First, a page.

There are a lot of different possible scenarios that can occur that will cause people to actually decide to write about themselves. I imagine one would be a realization that your accomplishments may be of interest to posterity and perhaps there is some clarity that only you could lend. Another reason people may be motivated to write is the insistence of their peers to do so. Least noble of these motivations is when the future author takes a long look at himself in the mirror and says to his reflection "I'm so damned interesting I should tell the world". Since I was only 6 years old when I had this epiphany I probably said "darned".

Legend has it I learned to read by sitting in the lap of my mother and grandmother as they read aloud passages of soft core housewife porn and readers digest condensed classics pointing at the words they were saying. I say 'legend' because I don't remember ever really learning how to read. I can imagine myself pushing to learn what letters meant in order to fill in the blanks left out in the more juicy parts. Or maybe even just to figure out who the shirtless guy on the cover of Love on the Open Sea was the book was and why he was kissing the shirtless lady. And was that the same guy from the cover of The Masters Desires?

Reading early meant learning to write early and there are several examples of my first attempts at short stories moldering away in a basement in Missouri. I took a look at some of them and I have to admit most of it is uninspired with poor suspension of disbelief. Only a story about a rascally letter R sneaking in to other words to change their meaning held any real promise. In retrospect it was so close to an episode of Sesame Street it is quite possibly the youngest attempt at plagerism attempted in modern times.

In eighth grade I approached a teacher to for a suggestion for a book about being a writer. I was expecting him to leap at the opportunity to help out a future author. To praise me for my initiative and to parade me around in front of the other students for them to take note and point out that I was an example future greatness walking among them. Instead he said "What will you write about you haven't done anything". I was hurt and a little embarrassed and dropped the subject.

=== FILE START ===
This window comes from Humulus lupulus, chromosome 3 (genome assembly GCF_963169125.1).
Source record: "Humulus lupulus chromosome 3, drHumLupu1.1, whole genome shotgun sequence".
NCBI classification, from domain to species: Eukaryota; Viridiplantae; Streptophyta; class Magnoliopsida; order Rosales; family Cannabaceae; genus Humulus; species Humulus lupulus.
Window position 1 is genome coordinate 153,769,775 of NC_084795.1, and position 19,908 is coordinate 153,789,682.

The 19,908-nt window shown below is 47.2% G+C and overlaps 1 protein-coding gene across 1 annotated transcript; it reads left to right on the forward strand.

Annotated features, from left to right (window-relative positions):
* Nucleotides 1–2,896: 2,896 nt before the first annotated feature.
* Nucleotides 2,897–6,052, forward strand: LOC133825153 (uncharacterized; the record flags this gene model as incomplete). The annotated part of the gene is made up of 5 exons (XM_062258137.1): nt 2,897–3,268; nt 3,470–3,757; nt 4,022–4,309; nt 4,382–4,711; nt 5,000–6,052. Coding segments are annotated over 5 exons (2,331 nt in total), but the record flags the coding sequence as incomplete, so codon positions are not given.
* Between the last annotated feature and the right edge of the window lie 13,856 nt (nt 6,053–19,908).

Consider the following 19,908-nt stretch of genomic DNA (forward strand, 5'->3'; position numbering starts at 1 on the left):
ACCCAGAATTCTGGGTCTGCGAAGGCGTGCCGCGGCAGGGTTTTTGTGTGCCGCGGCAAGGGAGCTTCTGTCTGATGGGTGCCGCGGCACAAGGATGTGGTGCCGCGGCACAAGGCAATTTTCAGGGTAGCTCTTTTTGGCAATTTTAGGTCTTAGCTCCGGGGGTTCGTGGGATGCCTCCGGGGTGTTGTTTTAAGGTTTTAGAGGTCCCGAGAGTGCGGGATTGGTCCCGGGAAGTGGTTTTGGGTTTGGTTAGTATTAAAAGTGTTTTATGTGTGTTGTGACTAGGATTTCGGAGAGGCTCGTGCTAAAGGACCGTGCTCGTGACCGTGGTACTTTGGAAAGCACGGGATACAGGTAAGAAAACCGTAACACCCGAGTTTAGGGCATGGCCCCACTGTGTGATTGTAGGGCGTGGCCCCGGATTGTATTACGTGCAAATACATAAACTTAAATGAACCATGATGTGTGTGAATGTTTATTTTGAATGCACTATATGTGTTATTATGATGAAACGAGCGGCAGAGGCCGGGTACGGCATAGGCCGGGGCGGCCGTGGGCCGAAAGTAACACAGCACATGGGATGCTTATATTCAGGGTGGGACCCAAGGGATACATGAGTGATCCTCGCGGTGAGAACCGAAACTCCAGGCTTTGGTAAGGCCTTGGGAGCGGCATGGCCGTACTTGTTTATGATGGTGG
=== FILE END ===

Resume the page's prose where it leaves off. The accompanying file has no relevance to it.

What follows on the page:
Several weeks or possibly months later a drinking buddy of my stepfathers asked me what I was going to do when I grew up. I replied that I didn't know yet but my sister chimed in that I was going to write books. My stepdad smirked and said "what are you going to write about you haven't done anything". I don't know what it was exactly that caused it but I was now inspired. Maybe the fact that he was layed off from a job where he carried bags of flour into a truck. Or maybe it was the can of generic beer in one hand and a styrofoam cup of tobacco spit in the other. Coming from a teacher the words depressed me but coming from him they motivated me.

"Screw Him" I thought. It wasn't the first time I thought that and probably not even the first time that day. What does he know anyway?

I was starting to discover that it was his habit to keep someone from reaching too far in life as a way to keep them from falling too far. He was, in his own way, trying to protect me from "acting above my raising". It was nearly considered a sin to think you were better than your family and your community.
Newly energized by the fear of becoming a version of my stepfather, his friends or any of my uncles I started my first Diary. Only girls kept diaries so I kept my writing hidden and even enjoyed the idea that I, a boy, was keeping a diary anyway. Kiss my ass society! I'll do what I want.

In high school my diaries were changed to journals and had very little direction. Some were hateful descriptions of people at school. Some were entries like "went to band practice". A few were simple outlines of bad stories. Now my journals are called blogs and are the same format with more words.

The dream to be a writer never really died but it was a neat and tidy excuse to put it on the back burner when you knew you had to do some living first. Thirty was the first idea since I was convinced I probably wouldn't live past thirty five anyway. Seems extreme but my mother was 36 when I left home and it seemed so very very old. The promise to go write full time at thirty five became the promise to write when I turned forty. Now at forty two I'm getting serious I've gathered notes, talked to sources and looked in the mirror and said to my reflection "I'm so damned interesting I should tell the world".

Back to writing.

It's amazing how brilliant and creative I am when it comes to NOT writing. The excuses roll through my mind with such ease and mass that need only to pluck the closest one and it's a perfect reason to write tomorrow. If only avoidance were an olympic event.